There has been considerable excitement generated by findings that statins, which lower plasma cholesterol, may help protect against Alzheimer disease (see Wolozin et al., 2000, Jick et al., 2000, and also ARF related news story that questions the benefit of statins for AD). But is cholesterol really where the action is? After all, by inhibiting HMGCoA reductase, an essential enzyme in the synthesis of the lipid mevalonate, statins also prevent synthesis of isoprenoids. In fact, a recent paper from Sam Gandy’s group weighs in heavily on inhibition of isoprenoid production as the reason why statins may boost the presumably beneficial α-secretase cleavage of amyloid-β precursor protein (AβPP; see ARF related news story).

Now, in a paper in press in the Journal of Biological Chemistry, Robert Vassar and colleagues at Northwestern University, Chicago, also report that inhibition of isoprenoid synthesis has a major impact on AβPP cleavage. However, Vassar and colleagues found that blocking isoprenoid synthesis leads to accumulation of intracellular Aβ. The result suggests that the relationship among cholesterol, isoprenoids, and AβPP cleavage is far from simple and may be specific to cellular compartments.

To measure the effects of statins on AβPP cleavage, first author Sarah Cole and colleagues transfected liver cells (HEK-293 cells) with a construct that expresses human AβPP harboring the Swedish mutation found in certain familial cases of Alzheimer disease (AD). To distinguish between the effects of lowered isoprenoids and those of lowered cholesterol, Cole and colleagues used a combination of statin plus cholesterol (in the form of lipoproteins in fetal bovine serum) or statin plus a small amount of added mevalonate. The latter, they showed, was sufficient to drive synthesis of isoprenoids in the cells but insufficient to cause an increase in cellular cholesterol.

Under statin plus mevalonate (i.e., low cholesterol but normal isoprenoids), Cole and colleagues found that release of α-secretase-cleaved soluble fragments of AβPP (sAβPPα) into the cell medium went up, whereas release of soluble β-secretase fragments (sAβPPβ) and the Aβ peptide itself were reduced. Gandy and colleagues had reported similar findings, though they had attributed the effect to reduced activity of isoprenoid-modulated Rho/ROCK protein kinase activity. These kinases could contribute to ectodomain shedding of membrane proteins, the Gandy group argued (see ARF related news story). But what of blocking just isoprenoid production?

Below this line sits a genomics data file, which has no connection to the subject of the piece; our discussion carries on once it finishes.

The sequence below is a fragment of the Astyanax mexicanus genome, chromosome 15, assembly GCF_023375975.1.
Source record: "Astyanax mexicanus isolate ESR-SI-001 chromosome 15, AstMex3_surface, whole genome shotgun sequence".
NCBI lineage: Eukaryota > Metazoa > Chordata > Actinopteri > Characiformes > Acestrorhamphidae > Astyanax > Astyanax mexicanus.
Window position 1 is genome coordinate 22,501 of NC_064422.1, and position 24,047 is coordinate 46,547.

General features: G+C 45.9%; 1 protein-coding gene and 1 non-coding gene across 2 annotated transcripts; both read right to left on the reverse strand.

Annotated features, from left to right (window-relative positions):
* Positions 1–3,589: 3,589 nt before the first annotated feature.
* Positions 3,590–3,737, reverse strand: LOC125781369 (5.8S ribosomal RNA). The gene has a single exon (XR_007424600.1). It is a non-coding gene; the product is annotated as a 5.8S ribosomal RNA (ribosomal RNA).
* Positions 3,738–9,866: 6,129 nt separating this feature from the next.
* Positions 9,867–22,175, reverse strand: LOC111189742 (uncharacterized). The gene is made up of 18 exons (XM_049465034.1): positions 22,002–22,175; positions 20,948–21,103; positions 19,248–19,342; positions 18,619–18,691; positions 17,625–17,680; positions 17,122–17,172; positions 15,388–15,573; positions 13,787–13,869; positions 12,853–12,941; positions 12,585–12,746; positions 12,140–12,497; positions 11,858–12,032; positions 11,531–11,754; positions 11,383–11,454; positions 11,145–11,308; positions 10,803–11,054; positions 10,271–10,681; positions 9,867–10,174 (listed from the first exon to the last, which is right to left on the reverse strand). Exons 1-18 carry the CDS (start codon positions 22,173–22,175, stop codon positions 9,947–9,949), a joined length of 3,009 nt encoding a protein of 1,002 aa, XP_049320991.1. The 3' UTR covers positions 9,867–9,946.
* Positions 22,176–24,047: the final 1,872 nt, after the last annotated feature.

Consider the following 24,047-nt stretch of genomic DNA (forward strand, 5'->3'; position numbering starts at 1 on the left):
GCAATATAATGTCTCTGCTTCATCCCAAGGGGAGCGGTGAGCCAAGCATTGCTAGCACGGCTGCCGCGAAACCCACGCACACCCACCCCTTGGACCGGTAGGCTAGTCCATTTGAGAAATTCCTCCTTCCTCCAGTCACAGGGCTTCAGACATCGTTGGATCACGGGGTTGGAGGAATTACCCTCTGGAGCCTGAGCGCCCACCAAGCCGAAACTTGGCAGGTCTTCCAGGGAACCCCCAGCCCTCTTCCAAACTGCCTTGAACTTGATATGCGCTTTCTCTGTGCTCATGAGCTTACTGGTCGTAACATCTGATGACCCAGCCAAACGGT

When the authors looked at the effects of statins plus exogenous cholesterol (i.e., low isoprenoids and normal cholesterol) they found an entirely different picture. This time, β-secretase activity and production of Aβ were both increased—inside the cell. The intracellular accumulation of Aβ is almost certainly linked to about a fourfold increase in full-length AβPP in these cells, suggesting that the lack of isoprenoids may lead to increased synthesis of AβPP, or the failure of its export to the cell membrane. In support of the latter hypothesis, the authors found that immature AβPP accumulated to a greater extent than the mature form, suggesting that the accumulation might be occurring in synthesis compartments, such as the endoplasmic reticulum. The authors found similar results when they tested statins in primary neuronal cultures.

Recent data has shown that mice that accumulate significant amounts of intraneuronal Aβ also have extensive neurodegeneration, suggesting that elevated intracellular Aβ could play a pathological role (see ARF related news story from last July’s conference in Philadelphia). As for whether statins could exacerbate such pathology if it existed in humans, Vassar, in the following Q&A, suggests that the drugs, which are held at bay by the blood-brain barrier, are unlikely to block isoprenoid synthesis in the CNS.—Tom Fagan.

Cole SL, Grudzien A, Manhart IO, Kelly BL, Oakley H, Vassar R. Statins cause intracellular accumulation of APP, beta-secretase cleaved fragments, and Abeta via an isoprenoid-dependent mechanism. J Biol Chem. 2005 Feb 17; [Epub ahead of print] Abstract